Last edited by Tom; 01-19-2003 at 02:57 PM.

  4. #34
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  5. #35
    Platinum Member Platinum Member Steve 1's Avatar
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    Tom since when are we holding “military detainees” in Cuba there are terrorists or enemy combatants and allied Scum. Do not even attempt to glorify them!

    On second thought maybe you and Cat can bake the poor dears a Box of cookies and hand feed them!

    These nice Liberal terrorists BTW would have no problem killing a Bus Load of American School Children and have said so!!

    Also as for the protecting this country in these unprecedented times. Personally I could care less if they put a camera in my House!!!!!!!!!! I have nothing to hide!! NOTHING!

    You know any Dumbass can be a Critic:

    The real genius is taking the first steps!!

    The First steps to the resolution!!

    All I hear is criticism of the policies.... WHERE are the These People telling me my Children will be safe??????????? At?? Because they have a better plan!! Lets hear it !!!!!!!!!! All I hear Is Bull**** on top of Bull**** coming from the left ...and they in fact are responsible for this situation.

    I read these articles all the time and you know what! They are written by NOBODYS WHO NEVER DID ANYTHING. Where is this great Liberal Plan???????????? For protecting this country?? I hear is nothing encouraging from that bunch of Screw-ups But alcohol laden breath and hot air.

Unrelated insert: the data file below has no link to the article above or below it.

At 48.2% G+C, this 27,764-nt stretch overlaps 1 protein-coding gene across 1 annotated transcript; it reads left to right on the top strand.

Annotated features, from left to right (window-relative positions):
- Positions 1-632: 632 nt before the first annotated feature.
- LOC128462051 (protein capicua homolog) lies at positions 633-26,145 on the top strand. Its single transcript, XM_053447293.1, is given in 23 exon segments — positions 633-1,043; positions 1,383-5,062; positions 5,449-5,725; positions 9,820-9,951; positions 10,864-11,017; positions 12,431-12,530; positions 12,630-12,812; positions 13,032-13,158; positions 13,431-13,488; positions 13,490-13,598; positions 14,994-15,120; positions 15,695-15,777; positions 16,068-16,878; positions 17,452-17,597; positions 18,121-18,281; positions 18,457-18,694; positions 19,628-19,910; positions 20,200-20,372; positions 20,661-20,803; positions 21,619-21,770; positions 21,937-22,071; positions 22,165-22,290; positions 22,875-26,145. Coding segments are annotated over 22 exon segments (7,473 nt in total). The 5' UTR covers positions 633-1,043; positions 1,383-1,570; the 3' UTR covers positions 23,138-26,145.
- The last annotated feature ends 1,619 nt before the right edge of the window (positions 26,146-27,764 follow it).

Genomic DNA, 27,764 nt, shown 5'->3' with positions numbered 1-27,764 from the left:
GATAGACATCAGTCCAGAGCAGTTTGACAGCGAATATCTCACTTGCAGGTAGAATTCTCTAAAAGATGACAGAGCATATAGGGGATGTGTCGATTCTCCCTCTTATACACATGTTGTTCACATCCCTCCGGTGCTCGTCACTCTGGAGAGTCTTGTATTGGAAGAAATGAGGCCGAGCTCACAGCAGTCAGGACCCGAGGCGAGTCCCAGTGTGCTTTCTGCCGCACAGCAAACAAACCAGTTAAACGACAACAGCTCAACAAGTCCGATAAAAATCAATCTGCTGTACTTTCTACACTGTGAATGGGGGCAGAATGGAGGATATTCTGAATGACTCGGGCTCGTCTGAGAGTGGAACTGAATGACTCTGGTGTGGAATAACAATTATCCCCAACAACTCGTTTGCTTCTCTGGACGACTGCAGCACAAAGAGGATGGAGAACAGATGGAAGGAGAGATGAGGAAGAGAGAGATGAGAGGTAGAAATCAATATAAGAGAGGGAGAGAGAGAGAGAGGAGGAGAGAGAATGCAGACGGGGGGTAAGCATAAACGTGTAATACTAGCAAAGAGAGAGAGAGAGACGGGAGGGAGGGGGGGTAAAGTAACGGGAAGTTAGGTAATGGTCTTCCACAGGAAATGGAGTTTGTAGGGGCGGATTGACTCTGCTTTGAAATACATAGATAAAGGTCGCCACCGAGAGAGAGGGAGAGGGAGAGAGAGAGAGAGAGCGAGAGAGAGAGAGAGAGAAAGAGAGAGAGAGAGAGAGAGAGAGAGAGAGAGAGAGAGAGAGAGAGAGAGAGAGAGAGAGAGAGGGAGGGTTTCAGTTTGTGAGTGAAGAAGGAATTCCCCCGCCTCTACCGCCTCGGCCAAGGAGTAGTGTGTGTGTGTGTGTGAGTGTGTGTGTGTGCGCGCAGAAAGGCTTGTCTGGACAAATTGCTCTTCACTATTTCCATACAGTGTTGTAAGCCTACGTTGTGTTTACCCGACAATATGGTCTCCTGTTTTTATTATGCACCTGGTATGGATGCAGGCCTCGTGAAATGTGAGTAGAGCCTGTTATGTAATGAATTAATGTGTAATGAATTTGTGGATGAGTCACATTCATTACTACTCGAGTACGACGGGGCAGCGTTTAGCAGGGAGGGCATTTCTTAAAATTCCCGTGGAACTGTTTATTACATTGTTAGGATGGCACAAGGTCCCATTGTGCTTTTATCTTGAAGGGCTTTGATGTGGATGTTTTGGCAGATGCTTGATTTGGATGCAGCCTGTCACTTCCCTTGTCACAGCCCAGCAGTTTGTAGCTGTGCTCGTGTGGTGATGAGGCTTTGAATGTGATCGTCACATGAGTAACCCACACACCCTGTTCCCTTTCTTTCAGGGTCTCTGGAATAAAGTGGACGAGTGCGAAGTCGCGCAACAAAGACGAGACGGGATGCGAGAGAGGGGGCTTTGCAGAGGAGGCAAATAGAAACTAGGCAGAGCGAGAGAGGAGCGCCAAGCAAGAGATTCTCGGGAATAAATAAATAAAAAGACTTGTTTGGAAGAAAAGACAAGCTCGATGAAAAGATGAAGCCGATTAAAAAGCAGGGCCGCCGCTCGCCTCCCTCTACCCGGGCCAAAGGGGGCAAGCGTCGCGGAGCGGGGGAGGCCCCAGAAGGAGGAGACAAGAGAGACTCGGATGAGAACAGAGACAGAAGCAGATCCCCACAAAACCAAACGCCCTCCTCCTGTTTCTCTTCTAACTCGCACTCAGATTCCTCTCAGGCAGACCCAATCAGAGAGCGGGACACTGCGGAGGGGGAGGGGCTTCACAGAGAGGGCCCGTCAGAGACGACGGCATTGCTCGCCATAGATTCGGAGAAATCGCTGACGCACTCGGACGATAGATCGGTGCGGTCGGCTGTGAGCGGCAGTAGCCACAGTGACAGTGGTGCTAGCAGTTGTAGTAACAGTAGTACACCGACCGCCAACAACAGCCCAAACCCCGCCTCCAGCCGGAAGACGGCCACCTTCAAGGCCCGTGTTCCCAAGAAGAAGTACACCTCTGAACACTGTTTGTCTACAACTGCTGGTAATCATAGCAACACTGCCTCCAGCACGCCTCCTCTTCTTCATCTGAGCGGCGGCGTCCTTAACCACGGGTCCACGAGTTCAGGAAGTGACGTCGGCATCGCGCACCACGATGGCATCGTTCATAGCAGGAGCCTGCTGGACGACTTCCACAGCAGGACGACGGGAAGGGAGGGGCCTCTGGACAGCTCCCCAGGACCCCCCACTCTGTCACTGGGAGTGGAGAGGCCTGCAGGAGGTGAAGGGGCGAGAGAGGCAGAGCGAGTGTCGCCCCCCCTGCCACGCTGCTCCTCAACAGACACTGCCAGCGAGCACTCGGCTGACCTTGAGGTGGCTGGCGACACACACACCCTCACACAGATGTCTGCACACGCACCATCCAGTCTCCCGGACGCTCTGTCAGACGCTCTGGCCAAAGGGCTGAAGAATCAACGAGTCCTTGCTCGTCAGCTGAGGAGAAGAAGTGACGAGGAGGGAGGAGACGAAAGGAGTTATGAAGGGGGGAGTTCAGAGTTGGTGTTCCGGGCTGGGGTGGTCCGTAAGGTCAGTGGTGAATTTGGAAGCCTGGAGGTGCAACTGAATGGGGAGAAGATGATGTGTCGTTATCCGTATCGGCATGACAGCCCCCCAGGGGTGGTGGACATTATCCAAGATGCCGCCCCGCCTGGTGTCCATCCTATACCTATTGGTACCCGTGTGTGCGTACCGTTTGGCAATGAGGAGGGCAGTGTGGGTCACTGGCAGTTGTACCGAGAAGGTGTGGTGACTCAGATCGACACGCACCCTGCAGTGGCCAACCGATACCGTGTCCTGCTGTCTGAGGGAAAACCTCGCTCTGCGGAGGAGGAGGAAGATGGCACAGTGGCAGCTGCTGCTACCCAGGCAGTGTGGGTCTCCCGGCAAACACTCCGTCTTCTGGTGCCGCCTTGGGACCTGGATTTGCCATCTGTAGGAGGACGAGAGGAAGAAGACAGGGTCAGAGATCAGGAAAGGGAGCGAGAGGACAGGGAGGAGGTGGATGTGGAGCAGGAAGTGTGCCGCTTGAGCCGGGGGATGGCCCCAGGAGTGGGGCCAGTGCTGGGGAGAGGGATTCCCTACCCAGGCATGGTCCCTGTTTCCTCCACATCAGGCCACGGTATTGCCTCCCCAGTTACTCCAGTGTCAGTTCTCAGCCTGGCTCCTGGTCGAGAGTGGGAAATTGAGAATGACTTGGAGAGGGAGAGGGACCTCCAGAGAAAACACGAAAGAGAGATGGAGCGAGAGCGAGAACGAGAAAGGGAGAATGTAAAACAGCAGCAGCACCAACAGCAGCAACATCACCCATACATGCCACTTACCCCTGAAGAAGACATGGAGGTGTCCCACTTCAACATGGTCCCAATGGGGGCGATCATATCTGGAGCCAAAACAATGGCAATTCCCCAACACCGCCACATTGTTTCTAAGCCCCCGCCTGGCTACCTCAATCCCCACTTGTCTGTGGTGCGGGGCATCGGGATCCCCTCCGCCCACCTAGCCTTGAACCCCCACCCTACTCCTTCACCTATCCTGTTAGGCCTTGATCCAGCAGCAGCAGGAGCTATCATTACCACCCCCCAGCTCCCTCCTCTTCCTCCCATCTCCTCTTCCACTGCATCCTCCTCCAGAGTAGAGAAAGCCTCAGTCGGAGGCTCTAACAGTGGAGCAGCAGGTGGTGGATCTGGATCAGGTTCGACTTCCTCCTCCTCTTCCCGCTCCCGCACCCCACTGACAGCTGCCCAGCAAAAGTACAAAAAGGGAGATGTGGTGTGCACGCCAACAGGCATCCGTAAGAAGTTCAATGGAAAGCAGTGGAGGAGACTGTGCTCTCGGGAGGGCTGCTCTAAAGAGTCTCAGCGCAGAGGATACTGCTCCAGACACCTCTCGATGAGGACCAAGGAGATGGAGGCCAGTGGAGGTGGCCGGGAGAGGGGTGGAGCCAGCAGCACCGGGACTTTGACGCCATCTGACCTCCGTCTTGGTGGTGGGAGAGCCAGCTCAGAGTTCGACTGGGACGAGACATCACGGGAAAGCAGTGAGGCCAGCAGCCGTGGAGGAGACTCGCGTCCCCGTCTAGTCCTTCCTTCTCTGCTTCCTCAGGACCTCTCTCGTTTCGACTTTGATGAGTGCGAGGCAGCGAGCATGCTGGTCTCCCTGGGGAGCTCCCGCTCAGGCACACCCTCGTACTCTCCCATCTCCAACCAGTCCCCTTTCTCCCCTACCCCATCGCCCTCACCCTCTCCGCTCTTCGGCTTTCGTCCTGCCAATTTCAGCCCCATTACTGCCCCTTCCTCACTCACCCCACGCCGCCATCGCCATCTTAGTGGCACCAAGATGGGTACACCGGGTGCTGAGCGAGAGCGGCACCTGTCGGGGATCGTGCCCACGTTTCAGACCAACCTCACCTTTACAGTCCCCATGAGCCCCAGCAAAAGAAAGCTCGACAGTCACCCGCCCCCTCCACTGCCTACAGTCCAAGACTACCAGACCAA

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  6. #36
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    NUKE THE AFGANIS!!!!!!!!!!

  7. #37
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    Got another comment.......I keep hearing that the Muslin faith is a peace loving faith and they are not agressive against people of other faiths. question is then how come most of the problems we are having around the world all have one common thread....Muslin terroist. Hmmmmmmmmm the entire world seems to be in arms against them, not just the USA.

  8. #38
    Tom is offline
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    Originally posted by Gearhead99
    Got another comment.......I keep hearing that the Muslin faith is a peace loving faith and they are not agressive against people of other faiths. question is then how come most of the problems we are having around the world all have one common thread....Muslin terroist. Hmmmmmmmmm the entire world seems to be in arms against them, not just the USA.